Of course we got bagels after the job. With the apple fritter’s low-grade corn syrup still slowing me down, I tried to order something healthy, but it was still a bagel place. Adding avocado wouldn’t change the amount of bread and sugar I’d already consumed that day. I could tell that my dad appreciated the help with work but more importantly the time spent talking to each other. In my family we seem to talk best to each other over coffee and food.
After four years of teaching high school with my partner, who is also an artist, we have found a suitable studio space in a warehouse bay, 15 feet wide and 30 feet deep, with 20 feet of height. We spent the entire first month of our summer moving art supplies, finished art, and basic junk from our house to this space. And that’s what we did more of in the afternoon. It has been a period of intense questioning. Why do I have this? Why do you have this? Why did I make this? Why did I not finish this? Should I finish it now? Where’s gesso? Where’s a radio? How many box cutters did you take from that paint-store job?
But the most common question was, How poor were we? How poor were we that I thought I should save all of this wire? How poor were we that I thought this power supply was valuable? Holding objects in my hand I felt the memories of previously attributed value and cried a little. I remember thinking that I needed this everyday forgettable object. I felt like I worked to get this object and therefore moved it all over the country. Sometimes I discovered valueless things that I’ve been moving for more than 20 years.
Sarah and I continued to go through these boxes. These boxes have been packed so tightly in our apartment that we feel sick from the blanket of stuff that we’ve been living under, living inside of. We snapped at each other as we opened boxes, anxious about what we were going to uncover.
There was an Illinois ID card for Sarah from when she turned 21. In it, she is hunched over and smiling awkwardly. She told me that the man taking the photograph was hitting on her and the whole thing was awkward and uncomfortable. We found my FM3 visa from 2002, when I was working in Mexico as an orchestral double bassist. During those first years in Mexico, after being empowered by the back photo of Tom Waits’s debut album, I decided to wear a goatee without a mustache. I know that I wasn’t, but I look really stoned in this photo.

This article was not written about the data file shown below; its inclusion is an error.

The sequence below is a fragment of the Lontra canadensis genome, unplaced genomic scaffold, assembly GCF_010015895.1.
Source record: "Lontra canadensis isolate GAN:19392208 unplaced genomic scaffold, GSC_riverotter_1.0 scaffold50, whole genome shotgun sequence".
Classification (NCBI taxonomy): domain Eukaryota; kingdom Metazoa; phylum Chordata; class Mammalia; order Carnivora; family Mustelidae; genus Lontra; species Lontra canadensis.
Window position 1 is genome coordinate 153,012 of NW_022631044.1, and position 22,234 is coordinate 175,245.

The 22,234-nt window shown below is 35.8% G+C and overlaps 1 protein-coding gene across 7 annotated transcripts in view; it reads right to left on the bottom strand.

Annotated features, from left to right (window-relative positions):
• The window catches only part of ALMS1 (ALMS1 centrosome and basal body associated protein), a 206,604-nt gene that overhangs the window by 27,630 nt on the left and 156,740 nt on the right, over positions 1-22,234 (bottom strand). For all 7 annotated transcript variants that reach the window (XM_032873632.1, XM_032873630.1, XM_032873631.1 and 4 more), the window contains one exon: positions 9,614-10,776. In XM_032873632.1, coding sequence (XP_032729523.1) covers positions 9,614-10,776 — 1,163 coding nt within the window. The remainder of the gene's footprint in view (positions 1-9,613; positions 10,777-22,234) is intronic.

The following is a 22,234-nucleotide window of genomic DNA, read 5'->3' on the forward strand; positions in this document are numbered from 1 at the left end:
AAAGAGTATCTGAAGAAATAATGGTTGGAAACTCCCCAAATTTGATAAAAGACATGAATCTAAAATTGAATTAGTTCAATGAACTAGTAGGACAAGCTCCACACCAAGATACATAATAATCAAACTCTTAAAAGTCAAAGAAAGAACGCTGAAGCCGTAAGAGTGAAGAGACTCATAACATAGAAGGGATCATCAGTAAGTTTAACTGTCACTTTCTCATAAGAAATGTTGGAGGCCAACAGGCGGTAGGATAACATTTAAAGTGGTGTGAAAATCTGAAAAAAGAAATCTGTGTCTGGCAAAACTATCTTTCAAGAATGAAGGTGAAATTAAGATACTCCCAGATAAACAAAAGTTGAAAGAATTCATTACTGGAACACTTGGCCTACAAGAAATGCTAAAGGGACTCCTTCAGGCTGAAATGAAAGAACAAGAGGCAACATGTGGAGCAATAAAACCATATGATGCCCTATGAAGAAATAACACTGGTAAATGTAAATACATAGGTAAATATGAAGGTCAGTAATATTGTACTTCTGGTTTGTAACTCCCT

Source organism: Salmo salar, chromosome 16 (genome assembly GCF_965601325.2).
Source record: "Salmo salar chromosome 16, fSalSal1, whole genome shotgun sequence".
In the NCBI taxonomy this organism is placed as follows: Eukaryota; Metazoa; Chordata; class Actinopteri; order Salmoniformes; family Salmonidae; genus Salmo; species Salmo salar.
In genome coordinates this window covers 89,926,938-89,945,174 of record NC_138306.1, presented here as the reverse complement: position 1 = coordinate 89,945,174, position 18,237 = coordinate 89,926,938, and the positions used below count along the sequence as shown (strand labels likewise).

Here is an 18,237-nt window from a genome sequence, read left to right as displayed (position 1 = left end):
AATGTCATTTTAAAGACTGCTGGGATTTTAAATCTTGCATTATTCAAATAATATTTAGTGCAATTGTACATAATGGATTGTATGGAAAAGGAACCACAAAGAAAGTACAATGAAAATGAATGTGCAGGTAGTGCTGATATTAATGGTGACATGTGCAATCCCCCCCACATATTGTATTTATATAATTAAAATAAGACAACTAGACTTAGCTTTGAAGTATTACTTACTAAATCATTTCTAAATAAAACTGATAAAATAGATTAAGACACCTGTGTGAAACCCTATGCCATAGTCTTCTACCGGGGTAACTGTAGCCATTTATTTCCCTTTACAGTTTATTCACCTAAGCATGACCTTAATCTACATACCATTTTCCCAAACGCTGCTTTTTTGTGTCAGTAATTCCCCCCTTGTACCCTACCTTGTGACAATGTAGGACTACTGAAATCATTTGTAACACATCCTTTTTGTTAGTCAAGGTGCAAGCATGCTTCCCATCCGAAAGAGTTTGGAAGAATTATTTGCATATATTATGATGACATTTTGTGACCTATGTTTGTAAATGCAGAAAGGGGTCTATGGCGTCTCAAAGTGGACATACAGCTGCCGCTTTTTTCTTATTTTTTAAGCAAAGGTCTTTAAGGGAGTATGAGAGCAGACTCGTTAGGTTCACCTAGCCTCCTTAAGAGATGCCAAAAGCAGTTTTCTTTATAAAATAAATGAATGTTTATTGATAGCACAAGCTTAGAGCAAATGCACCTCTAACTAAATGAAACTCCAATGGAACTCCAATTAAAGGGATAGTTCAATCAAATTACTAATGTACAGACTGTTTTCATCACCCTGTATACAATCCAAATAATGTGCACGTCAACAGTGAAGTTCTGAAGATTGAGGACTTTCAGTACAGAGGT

I made a point of congratulating ourselves for doing this work. I believe that we are not gentle enough with ourselves. Hopefully I didn’t repeat myself too much and sound disingenuous. We still can’t find a radio in any of these boxes, and the studio feels too silent.
Even though I had an eventful day of light work for money in the morning, and some pretty stressful and physically demanding work for no money in the afternoon, I convinced two friends to meet me at a popular pub in West Palm. We tried to drink at the bar, but a bizarrely punctual cover band convinced us to take the drinks out back.
Conversation meandered slowly. Both my friends know me much better than each other. We got to some interesting areas. I remember we discussed Charles Mingus shooting that rifle in that documentary and The Sea, The Sea by Iris Murdoch. The conversation mostly alternated between musical and literary subjects. We added to our reading and listening lists but didn’t accomplish much. We were just there, drinking in a beer garden in South Florida in the summer.